What Price Fellowship?

One definition of fellowship is an association of people who share common beliefs or activities. In ecclesiastical terms, the word suggests mutual trust and charitableness between Christians. Denise and I have had a discussion of fellowship this week, in the context of our habitual conversation when we are in Morocco as to whether or not we can evaluate or measure the value of what we do here. Like fellowship, or perhaps anything that is relational in nature, it is very difficult to predict when value will be realized and whether or not the value accrued can be attributed in any way to whatever we might have done earlier.

The catalyst for this latest discussion occurred last Sunday when I made a trip to Khouribga, a city in Morocco I had never visited before. It is located about two hours south of Casablanca by train, which means that it took a little more than six hours for me to travel there from Fes. I went to meet with a friend (I shall call him Hamid) who wanted to introduce me to some men with whom he had been involved in a “fellowship” for a number of years.

The friend to whom I refer is a member of a family we met about five years ago. Mutual friends who had known this family for over 25 years let us accompany them for a gathering in their home, located about an hour’s distance from Casablanca. Since then, Denise and I have returned several times for visits and consider it a priority to be regularly involved with them and their activities. However, I had not been able to schedule a time to go with Hamid to Khouribga to meet these special friends of his. I promised him upon our arrival in September that I had that visit scheduled and I intended to keep my word.

Our two weeks out of Morocco caused us to have to compress some of the other things we had planned to do and it appeared that only the weekend of October 25 – 26 would work for me. Thus I had planned to travel on Saturday, stay the night in Khouribga, and then return on Sunday. I had even purchased my ticket on Friday and would leave from Fes at 6:40 in the morning. Unfortunately, Hamid had to work Saturday and as a security worker, had to be present and stay all day to meet with some officials of the company who were arriving from South America. Still he wanted me to come on Sunday because he did not want to miss the opportunity for us all to be together.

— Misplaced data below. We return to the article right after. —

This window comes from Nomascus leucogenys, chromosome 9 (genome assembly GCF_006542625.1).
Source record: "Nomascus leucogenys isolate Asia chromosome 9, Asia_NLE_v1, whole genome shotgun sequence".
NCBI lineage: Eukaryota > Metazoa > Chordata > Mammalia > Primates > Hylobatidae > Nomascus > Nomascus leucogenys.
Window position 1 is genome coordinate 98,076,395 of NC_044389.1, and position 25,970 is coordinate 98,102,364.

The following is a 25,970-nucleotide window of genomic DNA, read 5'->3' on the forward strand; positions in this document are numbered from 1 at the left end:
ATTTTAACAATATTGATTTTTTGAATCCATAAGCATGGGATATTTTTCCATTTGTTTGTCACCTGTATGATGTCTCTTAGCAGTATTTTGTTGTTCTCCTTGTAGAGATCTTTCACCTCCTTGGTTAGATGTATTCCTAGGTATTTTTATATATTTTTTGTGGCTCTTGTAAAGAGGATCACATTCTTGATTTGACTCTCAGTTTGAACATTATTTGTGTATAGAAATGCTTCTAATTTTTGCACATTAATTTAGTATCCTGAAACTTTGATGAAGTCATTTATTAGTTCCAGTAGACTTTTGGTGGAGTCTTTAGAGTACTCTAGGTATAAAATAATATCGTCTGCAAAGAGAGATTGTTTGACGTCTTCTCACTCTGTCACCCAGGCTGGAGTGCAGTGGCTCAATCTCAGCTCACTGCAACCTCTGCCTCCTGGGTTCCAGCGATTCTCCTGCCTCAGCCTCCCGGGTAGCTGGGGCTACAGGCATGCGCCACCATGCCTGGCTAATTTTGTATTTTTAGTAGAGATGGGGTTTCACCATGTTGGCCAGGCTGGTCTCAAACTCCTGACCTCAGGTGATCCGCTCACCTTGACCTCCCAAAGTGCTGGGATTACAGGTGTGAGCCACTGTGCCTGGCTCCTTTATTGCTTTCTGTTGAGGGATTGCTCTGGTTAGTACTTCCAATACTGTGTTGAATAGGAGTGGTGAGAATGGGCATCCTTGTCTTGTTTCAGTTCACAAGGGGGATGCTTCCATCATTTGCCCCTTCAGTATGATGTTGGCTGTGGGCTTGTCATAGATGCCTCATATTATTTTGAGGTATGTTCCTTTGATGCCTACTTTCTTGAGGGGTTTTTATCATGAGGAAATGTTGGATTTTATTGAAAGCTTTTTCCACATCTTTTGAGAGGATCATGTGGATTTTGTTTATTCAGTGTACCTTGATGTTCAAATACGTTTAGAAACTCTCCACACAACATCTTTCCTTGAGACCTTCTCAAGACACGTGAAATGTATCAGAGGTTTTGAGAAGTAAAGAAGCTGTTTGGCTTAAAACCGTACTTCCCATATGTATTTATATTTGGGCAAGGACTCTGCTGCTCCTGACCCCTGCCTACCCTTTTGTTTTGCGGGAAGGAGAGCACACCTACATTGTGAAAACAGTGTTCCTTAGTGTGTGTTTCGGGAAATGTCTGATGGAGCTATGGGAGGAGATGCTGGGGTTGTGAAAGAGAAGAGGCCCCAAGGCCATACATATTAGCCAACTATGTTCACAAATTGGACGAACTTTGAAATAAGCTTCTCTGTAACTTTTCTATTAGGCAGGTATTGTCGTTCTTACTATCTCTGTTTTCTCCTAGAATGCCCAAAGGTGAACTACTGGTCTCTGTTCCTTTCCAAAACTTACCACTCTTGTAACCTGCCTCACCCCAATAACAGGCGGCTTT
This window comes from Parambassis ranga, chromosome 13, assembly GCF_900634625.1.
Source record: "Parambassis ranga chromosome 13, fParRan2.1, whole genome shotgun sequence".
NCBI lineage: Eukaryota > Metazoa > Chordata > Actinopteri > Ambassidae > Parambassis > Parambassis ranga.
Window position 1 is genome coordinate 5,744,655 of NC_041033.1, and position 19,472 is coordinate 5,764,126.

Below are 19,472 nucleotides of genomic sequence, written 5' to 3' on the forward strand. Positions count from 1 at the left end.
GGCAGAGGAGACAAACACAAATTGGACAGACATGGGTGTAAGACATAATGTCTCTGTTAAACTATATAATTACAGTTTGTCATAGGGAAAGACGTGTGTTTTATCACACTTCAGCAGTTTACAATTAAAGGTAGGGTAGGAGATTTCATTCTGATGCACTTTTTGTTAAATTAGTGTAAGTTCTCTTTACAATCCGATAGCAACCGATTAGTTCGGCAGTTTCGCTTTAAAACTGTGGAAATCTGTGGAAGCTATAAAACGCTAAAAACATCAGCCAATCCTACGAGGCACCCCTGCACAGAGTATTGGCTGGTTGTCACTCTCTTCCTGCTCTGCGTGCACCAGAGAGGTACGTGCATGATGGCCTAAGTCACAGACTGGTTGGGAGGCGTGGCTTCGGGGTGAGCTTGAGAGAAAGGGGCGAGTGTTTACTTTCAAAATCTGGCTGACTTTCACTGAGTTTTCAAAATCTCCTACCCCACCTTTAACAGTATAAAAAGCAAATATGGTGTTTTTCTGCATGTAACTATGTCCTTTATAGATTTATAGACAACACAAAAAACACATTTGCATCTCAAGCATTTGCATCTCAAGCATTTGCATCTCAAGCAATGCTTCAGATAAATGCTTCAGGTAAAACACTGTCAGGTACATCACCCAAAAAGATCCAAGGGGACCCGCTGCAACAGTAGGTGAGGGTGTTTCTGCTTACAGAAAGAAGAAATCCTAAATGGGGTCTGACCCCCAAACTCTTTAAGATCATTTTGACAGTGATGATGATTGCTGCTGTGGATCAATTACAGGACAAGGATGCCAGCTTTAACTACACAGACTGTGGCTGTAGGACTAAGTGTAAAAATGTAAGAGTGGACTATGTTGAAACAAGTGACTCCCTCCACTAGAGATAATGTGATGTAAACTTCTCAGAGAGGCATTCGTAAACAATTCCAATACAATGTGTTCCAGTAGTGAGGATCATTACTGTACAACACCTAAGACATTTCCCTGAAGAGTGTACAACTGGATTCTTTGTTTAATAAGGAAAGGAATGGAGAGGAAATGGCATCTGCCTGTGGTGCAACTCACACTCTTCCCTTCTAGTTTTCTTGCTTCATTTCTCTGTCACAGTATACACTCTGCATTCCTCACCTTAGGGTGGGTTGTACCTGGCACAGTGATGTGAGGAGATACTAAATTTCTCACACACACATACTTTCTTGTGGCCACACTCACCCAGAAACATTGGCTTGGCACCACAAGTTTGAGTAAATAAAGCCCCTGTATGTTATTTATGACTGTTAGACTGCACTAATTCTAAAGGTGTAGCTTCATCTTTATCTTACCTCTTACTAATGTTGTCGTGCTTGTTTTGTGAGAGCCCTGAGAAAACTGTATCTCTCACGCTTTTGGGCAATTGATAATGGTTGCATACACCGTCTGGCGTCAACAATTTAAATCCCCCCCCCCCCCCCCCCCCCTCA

I agreed to do that, even though I had no idea what might be accomplished, if anything, and whether or not I wanted to invest the time required to travel there and back. I was able to get a refund and change my ticket, so I left early Sunday morning. I had to change trains in Casablanca and about 2:45 in the afternoon I arrived in Khouribga. Hamid and one of his friends met me at the depot and we went to the café adjacent to the station and had coffee. About a half hour later, the other friend arrived from a nearby town by Grand Taxi.

For the next two hours and a half, in a train station café, I suppose it would be accurate to say we enjoyed “fellowship” together. The part of the definition about “common beliefs” was certainly evident. As is often the case in this kind of discussion in this country, there was a lot of conversation about expectations, methodology, resources, accountability and cooperation. That is vocabulary which makes it sound as if an important meeting were taking place. Actually, it was just four guys with a common interest enjoying fellowship together and considering what, if anything, we might be able to do in the future together.

Hamid actually had to be back at work at six a.m. Monday morning so my original plan to stay at his family’s house was no longer practical. My best option it appeared would be to return to Fes as soon as I could get back to Casablanca. Hamid was able to travel with me for the first 90 minutes or so of the two hour trip back to the Casa Voyageurs station where I could get the train to Fes. He got off at a station before we reached Casablanca, but we certainly enjoyed that additional time together. Unfortunately, I did not make it in time to depart at 9:10 p.m. but the very sympathetic person at the ticket window kindly explained there would be another train at 10:10. I did have time to get something to eat since we had not taken any time to eat in the afternoon. I did not arrive in Fes until about 2:45 a.m.

The taxi dropped me in front of our apartment about 3:00 and the guardian employed by the shops that line the street below kindly provided a light to assist me in getting into the building. He was a bit surprised to see me show up at that time of night, but it gave us some conversation material as I ran into him a couple of times later in the week.

Thus, I had traveled about 12 or 13 hours for a gathering which lasted only about three hours. Was that a worthwhile investment of time and energy? I doubt I shall ever know. I do think it has the potential to affect the thinking of some people that I had never met before and I do know that Hamid has expressed already to me how much he appreciated the fact I came. Denise has affirmed me in my decision as together we consider how best to use our time and resources when we are here. She also reminded me of that verse from Matthew 18, “For where two or three gather in my name, there am I with them.”

Fred – Photo by Denise

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